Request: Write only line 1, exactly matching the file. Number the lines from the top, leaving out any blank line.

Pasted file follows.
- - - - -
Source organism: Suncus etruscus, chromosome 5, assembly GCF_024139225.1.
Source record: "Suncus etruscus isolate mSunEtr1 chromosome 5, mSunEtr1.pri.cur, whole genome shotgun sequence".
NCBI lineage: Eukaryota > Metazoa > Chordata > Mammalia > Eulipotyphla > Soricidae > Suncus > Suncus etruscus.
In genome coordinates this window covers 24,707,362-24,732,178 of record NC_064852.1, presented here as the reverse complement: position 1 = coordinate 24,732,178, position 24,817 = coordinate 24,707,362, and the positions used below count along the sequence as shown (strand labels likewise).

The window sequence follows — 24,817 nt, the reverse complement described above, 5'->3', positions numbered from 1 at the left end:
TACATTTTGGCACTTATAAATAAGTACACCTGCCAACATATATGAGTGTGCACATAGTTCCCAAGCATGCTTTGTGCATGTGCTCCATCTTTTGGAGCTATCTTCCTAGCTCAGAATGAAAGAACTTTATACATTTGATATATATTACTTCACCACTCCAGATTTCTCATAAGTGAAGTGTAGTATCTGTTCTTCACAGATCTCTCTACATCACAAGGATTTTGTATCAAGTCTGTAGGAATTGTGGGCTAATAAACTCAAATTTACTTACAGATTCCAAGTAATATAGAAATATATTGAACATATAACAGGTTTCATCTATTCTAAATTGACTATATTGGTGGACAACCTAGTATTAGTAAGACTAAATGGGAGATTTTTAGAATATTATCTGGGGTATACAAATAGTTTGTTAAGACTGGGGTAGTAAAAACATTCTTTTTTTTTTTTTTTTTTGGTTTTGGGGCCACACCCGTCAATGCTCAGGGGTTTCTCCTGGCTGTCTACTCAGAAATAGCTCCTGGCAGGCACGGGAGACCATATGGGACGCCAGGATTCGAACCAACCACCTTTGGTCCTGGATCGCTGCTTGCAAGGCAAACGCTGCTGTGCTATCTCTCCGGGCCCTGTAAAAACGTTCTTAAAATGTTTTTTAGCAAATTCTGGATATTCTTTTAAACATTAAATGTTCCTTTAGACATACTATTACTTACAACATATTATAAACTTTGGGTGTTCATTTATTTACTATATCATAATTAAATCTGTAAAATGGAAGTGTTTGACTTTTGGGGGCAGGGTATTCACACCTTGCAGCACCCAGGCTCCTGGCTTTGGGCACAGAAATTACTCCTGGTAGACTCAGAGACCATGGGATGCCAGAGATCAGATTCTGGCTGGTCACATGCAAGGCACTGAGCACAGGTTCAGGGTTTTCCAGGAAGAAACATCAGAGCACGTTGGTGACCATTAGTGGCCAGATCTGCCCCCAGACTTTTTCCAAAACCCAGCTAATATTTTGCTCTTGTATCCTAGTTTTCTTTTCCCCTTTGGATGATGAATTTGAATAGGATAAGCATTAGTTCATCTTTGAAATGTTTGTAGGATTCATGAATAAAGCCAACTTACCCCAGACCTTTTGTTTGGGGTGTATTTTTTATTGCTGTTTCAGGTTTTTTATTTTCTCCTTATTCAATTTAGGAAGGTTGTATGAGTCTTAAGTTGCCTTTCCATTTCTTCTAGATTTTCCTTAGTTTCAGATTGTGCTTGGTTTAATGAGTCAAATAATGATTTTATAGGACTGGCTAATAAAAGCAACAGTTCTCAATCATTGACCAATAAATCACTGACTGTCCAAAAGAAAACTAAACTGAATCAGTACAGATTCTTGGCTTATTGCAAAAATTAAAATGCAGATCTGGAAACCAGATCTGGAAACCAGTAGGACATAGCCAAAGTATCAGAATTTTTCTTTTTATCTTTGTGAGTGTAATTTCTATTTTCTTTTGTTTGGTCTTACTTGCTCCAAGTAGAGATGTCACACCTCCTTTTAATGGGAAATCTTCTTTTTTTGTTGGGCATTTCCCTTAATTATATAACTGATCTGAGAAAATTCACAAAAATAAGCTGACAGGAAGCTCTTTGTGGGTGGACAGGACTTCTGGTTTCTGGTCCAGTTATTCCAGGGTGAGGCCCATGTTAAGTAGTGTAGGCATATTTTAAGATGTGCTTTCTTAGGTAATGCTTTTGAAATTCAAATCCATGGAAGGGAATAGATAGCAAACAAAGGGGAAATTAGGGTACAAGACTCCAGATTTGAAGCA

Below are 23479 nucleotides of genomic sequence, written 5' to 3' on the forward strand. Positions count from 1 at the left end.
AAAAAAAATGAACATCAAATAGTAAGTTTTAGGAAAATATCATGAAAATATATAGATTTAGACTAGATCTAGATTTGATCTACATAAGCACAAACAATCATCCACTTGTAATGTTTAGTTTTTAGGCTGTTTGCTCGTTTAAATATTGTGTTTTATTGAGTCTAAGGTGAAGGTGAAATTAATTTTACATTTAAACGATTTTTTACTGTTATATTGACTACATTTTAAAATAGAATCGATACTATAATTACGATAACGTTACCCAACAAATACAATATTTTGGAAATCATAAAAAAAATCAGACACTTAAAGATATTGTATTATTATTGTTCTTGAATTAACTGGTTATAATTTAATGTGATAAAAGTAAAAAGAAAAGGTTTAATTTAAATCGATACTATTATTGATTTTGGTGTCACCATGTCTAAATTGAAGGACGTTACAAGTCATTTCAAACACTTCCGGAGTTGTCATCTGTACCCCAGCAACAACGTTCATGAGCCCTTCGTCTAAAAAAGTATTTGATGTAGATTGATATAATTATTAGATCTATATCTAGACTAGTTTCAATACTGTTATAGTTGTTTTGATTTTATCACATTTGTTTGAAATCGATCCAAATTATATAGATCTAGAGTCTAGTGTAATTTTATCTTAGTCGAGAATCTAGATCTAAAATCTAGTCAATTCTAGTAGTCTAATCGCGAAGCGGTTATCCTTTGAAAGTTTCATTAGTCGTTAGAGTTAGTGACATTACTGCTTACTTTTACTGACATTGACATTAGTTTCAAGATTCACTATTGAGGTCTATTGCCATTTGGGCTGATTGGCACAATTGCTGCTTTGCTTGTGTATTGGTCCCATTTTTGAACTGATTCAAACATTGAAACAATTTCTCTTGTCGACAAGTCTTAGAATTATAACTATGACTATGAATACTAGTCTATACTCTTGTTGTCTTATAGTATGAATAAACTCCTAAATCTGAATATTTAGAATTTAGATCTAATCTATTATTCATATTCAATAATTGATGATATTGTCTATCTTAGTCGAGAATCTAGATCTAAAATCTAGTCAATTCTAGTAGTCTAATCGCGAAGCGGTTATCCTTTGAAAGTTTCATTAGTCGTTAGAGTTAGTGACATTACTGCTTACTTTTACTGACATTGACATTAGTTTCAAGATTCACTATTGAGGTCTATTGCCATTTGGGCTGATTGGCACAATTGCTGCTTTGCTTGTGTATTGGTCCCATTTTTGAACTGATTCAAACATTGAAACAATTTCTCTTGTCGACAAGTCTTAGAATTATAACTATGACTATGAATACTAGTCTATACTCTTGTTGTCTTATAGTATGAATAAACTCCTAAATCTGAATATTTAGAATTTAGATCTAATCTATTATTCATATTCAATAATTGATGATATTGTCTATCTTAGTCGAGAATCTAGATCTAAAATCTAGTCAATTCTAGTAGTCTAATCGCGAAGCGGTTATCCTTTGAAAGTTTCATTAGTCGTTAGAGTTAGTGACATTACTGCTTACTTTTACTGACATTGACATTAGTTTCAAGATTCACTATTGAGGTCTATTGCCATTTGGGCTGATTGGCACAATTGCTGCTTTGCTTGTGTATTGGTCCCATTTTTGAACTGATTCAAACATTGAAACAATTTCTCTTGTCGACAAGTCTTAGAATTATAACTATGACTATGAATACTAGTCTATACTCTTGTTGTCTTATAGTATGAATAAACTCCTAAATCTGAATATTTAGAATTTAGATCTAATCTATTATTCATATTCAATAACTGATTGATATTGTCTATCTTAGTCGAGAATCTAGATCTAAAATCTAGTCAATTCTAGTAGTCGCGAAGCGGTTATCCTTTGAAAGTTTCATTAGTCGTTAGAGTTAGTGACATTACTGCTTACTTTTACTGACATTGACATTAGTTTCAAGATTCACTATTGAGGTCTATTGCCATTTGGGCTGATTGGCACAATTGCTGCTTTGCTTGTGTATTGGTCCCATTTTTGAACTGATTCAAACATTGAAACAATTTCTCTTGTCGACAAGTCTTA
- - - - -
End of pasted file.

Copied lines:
Source organism: Suncus etruscus, chromosome 5, assembly GCF_024139225.1.